Back to the Colonel's story about Archie and Peyton, the Colonel's favorite daughter's names for the pair of call duck ducklings acquired for demonstration of sound judgement in choosing Mississippi for residency over the state that will go unmentioned, but whose initials are FLORIDA. Why anyone would voluntarily live south of I-10 or north of I-40 baffles the Colonel more than Euclidean Geometry and the fact that there are still people who claim to honestly believe in Keynesian Economics. But, the Colonel digresses...
Throughout the interminably long, hot, dry summer that shrank the shorelines and exposed bottoms of ponds and lakes here at the shallow northern end of deep southern nowhere so much that the pillow-case-hooded crowd hereabouts began to become increasingly edgier, and cloaked the kudzu-clad hills and long-tall loblolly pines with a choking chalk so that the green began to give way to grey, the Colonel's favorite daughter spent hours each day "teaching them to swim" in a small swimming pool formerly claimed by the Hope of 21st Century Civilization dashes One and Two, and lap-training her two ducklings to dry and preen themselves and then take naps nestled on her shoulders. It was a bit much for the Colonel to take. The Eegeebeegee Hen Herd (said fowl collection, as the five of you who regularly waste valuable rod and cone time perusing posts hereon may remember, was actually a lot less hen and a lot more heard) was none too favorably impressed, as well. The chickens took every opportunity to voice their displeasure at the ducklings and much effort was expended by the Colonel's favorite daughter to ward off the roosters' untoward advances on her charges.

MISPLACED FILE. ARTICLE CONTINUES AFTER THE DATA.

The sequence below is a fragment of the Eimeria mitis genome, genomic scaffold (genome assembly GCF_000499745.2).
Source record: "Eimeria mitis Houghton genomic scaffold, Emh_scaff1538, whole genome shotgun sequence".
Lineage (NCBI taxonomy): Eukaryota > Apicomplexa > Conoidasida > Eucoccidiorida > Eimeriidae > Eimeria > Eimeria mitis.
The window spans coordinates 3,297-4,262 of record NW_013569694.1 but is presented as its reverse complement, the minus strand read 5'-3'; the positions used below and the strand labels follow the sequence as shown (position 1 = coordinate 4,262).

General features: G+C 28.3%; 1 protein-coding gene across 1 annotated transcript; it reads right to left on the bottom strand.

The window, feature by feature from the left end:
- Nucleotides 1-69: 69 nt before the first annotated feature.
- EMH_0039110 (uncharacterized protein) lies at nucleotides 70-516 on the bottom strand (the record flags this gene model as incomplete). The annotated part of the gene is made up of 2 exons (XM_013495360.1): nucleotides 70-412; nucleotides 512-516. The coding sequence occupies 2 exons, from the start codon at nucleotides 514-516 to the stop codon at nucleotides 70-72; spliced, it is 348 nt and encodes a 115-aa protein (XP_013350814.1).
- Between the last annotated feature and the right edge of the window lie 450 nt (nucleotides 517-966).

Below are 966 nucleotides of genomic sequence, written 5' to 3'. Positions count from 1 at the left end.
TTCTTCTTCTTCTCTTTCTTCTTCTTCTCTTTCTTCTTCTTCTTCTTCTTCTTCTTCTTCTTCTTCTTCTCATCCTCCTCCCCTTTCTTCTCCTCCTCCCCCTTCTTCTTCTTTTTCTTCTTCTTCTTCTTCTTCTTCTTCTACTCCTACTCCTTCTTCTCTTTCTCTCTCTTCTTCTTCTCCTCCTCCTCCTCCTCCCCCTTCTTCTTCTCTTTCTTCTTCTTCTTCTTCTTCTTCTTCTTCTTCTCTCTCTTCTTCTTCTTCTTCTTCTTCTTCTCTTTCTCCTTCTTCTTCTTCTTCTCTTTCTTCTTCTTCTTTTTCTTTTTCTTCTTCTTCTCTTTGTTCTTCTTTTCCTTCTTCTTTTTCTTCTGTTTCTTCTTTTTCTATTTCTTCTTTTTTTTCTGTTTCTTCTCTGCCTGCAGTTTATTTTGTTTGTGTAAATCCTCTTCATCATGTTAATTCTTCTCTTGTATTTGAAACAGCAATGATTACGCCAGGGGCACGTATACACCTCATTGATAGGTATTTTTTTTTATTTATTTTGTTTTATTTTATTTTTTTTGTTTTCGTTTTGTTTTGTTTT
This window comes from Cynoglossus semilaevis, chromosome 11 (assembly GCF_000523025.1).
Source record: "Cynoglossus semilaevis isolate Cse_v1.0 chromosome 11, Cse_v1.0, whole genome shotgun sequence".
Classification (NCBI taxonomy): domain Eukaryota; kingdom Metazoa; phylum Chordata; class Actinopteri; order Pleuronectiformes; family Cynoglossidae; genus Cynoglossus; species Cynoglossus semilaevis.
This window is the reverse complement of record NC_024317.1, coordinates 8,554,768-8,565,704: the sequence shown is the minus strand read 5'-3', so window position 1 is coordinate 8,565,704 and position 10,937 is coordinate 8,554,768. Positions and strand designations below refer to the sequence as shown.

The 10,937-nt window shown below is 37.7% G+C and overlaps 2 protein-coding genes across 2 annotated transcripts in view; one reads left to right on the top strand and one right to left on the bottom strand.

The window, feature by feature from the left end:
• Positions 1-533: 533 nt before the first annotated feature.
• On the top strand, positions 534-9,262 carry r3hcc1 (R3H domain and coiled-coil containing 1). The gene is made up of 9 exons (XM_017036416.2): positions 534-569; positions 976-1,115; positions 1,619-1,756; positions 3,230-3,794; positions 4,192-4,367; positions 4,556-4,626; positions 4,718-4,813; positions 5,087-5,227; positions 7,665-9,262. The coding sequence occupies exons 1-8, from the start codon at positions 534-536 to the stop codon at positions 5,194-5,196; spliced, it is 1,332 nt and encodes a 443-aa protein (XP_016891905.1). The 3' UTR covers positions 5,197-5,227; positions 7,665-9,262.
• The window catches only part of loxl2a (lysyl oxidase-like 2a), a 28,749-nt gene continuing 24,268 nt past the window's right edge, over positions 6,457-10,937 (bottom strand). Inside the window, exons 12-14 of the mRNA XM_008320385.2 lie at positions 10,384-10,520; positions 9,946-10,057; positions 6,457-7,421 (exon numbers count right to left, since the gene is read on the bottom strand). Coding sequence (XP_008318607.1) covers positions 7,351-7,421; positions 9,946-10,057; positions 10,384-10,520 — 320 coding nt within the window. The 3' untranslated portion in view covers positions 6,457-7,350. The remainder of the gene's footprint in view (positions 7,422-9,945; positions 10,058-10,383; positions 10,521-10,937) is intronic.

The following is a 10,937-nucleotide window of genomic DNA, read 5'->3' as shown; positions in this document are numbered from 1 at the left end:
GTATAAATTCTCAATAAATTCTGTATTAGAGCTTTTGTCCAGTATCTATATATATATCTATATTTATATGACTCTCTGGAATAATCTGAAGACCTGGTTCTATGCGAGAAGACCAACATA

Then, tragically, one morning dawned to reveal that the duckling known as Peyton had fallen prey to fowl play. The Colonel immediately opened a faunicide investigation, which has, due in great part to the dumpling diving demise of three of the prime suspects, failed to reach satisfactory resolution.
Poor Archie was now alone.
Even more grievous was the growing apparency that Archie, contrary to early gender assignment and subsequent naming, was not a drake.